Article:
Legal Marijuana Sales Totaled $1 Billion in Colorado Last Year

Pot is almost as big as craft beer, but the tax revenue it generates is still a tiny share of the state budget.


Jacob Sullum

New numbers from the Colorado Department of Revenue show that marijuana sales by government-licensed stores in that state totaled nearly $1 billion in 2015, making marijuana almost as big as craft beer by that measure. Marijuana sales raised $135 million in taxes and fees for the state last year.

"These tax revenue figures are truly impressive," says Mason Tvert, communications director at the Marijuana Policy Project. "Just six years ago, Colorado received zero dollars in tax revenue from the sale of marijuana in the state."

While $135 million is indeed a lot compared to $0, it looks less impressive compared to the state budget, which totals $26.4 billion this fiscal year. In other words, last year's marijuana money, $109 million of which came from taxes on recreational sales, amounts to about 0.5 percent of state spending.

That comparison does not dampen Tvert's enthusiasm, because he ignores it. Instead he focuses on the 78 percent increase in revenue between 2014 (the first year of legal recreational sales) and 2015 and the fact that the 15 percent excise tax on recreational marijuana raised $35 million for school construction last year, just $5 million less than the maximum allocated by Amendment 64, Colorado's legalization initiative. In addition to the excise tax, Colorado collects a 10 percent special sales tax on recreational marijuana, plus a 2.9 percent standard sales tax (which also applies to medical sales). Local governments can impose their own taxes, which in Denver total almost 12 percent.

"The additional tax revenue far exceeds the cost of regulating the system," Tvert says. "Regulating and taxing marijuana has been incredibly successful in Colorado, and it represents a model for other states to follow. These numbers should put to rest the claims we keep hearing from opponents that marijuana tax revenue has fallen short of expectations in Colorado."

I understand why legalization advocates hype marijuana taxes as a new source of government revenue, but I still think it's a mistake. As I argue in a recent Reason feature story, the revenue will never amount to much, the desire to maximize it leads to tax rates that unfairly hit cannabis consumers harder than drinkers and make it difficult for legal merchants to compete with black-market dealers, and dangling found money in front of voters (most of whom will not pay the new taxes) tends to undermine the moral case for ending prohibition.

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  1. The additional tax revenue far exceeds the cost of regulating the system…

    But does it outweigh the revenue certain entities made from its outright prohibition?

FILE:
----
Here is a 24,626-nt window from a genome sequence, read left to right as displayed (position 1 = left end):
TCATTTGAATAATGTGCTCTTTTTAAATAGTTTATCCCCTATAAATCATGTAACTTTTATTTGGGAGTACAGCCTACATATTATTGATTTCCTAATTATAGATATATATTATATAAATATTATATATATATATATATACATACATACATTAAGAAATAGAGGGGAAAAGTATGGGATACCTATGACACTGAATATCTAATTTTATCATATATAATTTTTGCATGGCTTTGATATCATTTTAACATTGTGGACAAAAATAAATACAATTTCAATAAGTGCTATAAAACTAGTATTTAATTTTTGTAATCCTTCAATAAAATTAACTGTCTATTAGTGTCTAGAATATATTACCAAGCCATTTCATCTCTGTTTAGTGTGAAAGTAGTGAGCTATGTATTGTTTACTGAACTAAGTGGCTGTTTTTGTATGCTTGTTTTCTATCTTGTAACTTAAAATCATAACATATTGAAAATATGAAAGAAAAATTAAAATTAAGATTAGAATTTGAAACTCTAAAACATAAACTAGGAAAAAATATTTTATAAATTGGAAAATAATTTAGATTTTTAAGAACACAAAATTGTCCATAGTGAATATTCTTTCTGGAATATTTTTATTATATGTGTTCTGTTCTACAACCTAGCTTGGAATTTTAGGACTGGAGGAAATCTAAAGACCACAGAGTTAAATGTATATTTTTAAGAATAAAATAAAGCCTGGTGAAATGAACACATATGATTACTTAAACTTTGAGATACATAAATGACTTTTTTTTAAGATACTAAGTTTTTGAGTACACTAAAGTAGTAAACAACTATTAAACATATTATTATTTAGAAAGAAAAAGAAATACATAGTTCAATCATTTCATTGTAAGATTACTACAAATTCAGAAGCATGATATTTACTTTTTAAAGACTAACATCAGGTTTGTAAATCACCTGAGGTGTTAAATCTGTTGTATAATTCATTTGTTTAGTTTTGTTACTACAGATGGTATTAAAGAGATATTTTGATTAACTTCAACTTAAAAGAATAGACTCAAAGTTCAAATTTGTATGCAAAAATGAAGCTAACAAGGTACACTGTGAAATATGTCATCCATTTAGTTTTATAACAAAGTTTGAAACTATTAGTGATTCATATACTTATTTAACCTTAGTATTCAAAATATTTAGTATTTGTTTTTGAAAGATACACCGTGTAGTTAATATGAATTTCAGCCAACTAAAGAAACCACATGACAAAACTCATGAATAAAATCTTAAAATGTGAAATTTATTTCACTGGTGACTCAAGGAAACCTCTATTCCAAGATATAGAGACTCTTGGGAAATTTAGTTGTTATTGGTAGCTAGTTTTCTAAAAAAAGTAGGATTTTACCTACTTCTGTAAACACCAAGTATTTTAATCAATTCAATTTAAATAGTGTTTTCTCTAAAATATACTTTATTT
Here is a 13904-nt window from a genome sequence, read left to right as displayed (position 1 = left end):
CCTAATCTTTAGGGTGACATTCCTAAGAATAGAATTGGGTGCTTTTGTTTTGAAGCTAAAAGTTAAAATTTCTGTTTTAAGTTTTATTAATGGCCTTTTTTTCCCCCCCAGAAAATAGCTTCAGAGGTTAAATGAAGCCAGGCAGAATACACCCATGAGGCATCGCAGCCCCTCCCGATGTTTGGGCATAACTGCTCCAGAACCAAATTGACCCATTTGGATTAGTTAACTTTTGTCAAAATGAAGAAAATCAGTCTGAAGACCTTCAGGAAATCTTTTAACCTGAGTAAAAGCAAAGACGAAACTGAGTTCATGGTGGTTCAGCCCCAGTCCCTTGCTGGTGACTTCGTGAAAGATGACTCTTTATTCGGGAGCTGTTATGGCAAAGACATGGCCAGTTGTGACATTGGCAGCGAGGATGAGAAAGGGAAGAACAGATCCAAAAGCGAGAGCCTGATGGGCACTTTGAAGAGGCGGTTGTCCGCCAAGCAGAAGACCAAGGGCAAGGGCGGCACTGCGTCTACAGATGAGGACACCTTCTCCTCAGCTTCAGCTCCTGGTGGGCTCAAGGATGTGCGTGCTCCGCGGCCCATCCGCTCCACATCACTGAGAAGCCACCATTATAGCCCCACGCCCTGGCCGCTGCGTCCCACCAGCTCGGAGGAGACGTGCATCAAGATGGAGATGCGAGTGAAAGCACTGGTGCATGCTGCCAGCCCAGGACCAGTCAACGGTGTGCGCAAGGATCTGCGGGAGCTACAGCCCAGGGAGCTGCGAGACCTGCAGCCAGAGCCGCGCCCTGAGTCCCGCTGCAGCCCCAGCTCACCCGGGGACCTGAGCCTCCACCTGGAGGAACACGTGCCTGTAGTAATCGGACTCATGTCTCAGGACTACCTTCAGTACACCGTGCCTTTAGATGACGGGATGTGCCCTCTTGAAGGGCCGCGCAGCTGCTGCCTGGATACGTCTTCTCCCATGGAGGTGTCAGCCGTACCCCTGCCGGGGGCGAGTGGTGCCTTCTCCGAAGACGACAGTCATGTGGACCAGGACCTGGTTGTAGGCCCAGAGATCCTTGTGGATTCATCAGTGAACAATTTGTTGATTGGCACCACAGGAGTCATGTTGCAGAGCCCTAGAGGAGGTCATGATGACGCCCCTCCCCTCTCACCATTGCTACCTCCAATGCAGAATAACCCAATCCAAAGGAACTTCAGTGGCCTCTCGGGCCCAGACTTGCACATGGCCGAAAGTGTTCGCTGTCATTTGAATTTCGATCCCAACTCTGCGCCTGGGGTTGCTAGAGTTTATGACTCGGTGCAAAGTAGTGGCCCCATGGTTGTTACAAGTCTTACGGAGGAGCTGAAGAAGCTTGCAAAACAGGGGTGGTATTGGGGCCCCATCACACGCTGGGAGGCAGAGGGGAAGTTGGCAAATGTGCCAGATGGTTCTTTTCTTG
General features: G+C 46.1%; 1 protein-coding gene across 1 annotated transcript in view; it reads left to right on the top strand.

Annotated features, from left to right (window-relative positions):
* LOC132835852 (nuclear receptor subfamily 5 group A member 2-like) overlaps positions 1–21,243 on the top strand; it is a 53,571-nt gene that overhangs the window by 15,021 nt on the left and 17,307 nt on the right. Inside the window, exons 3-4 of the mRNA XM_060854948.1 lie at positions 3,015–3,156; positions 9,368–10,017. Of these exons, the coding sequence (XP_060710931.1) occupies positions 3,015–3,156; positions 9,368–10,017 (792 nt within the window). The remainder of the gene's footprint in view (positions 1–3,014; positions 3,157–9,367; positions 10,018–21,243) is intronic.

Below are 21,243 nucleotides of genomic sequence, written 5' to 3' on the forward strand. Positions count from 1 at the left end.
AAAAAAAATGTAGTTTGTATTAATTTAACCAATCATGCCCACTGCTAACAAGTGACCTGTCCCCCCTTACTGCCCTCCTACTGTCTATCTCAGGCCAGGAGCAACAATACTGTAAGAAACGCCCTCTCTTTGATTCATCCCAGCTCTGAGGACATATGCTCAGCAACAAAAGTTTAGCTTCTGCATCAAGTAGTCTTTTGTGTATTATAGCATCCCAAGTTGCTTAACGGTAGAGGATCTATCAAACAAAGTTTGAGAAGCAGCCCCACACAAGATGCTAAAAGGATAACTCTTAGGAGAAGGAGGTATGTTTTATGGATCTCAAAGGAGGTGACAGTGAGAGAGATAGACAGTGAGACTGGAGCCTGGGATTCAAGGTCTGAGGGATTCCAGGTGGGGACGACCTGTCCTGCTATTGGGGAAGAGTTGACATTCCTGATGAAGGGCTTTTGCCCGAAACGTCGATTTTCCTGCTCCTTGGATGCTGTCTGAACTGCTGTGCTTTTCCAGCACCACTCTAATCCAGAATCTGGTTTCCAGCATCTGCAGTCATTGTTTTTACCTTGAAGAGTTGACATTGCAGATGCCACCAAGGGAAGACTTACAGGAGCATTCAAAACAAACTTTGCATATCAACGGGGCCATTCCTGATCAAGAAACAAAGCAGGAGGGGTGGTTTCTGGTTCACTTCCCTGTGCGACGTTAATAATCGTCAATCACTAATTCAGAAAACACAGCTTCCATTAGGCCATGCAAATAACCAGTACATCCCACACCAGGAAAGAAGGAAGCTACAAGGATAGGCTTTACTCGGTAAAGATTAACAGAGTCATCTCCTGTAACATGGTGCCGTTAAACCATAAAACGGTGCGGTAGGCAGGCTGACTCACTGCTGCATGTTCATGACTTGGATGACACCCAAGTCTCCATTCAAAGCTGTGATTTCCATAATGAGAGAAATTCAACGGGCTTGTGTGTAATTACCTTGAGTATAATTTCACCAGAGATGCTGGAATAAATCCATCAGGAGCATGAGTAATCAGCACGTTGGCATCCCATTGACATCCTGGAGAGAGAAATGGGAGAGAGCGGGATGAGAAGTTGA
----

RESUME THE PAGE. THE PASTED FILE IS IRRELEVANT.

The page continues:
1. Last summer, congress passed some cuts to the DEA budget as well as attempted other measures which would have prevented federal interference in State marijuana policy.

      the latter was blocked by Dems

      “In a near-sweep for reformers, the Republican-led chamber accepted seven of eight amendments to a large multi-agency spending bill that sought either to restrict federal enforcement of marijuana laws or restrain the anti-drug agency.

      The one narrowly defeated measure in the string of late Tuesday and Wednesday votes would have prevented federal prosecutors and anti-drug agents from blocking implementation of state recreational marijuana laws.

      That measure, introduced by Rep. Tom McClintock, R-Calif., failed 206-222, with 45 Republicans voting in favor and 24 Democrats, including Democratic National Committee Chairwoman Debbie Wasserman Schultz of Florida, voting against it.”

      I’m reminded of MNG/Bo/Tulpa/etc.’s repeated insistence that ‘Dems r better on weed’-issues.

      As to the specific cuts to DEA budget – they were minuscule. They have ~$20m earmarked for ‘cannabis eradication’ programs which was cut in half. But they still freaked the fuck out and moan that its the end of the world.

      1. Democrat voters seem to be better on weed issues. The people the elect really just aren’t.

        Here in NH, the republican dominated legislature has passed decriminalization bills (maybe more than one), more reasonable medical bills with own-grow provisions (the NH medical law is absurdly restrictive) and they’ve all been vetoed by that stupid twat Hassan.

        1. “Democrat voters seem to be better on weed issues. “

          Closer, but i think its just that they *poll* better on weed issues.
          (i.e. ‘stated preference vs. revealed preference’)

          when it comes to actually supporting things that matter – a la the aforementioned, “Reducing Federal Pressure on States”…or ‘reducing the size of government enforcement-arms’….they vanish because they prefer Top Down government & protecting bureaucratic institutions even if it runs afoul of their stated-preferences in certain policy areas.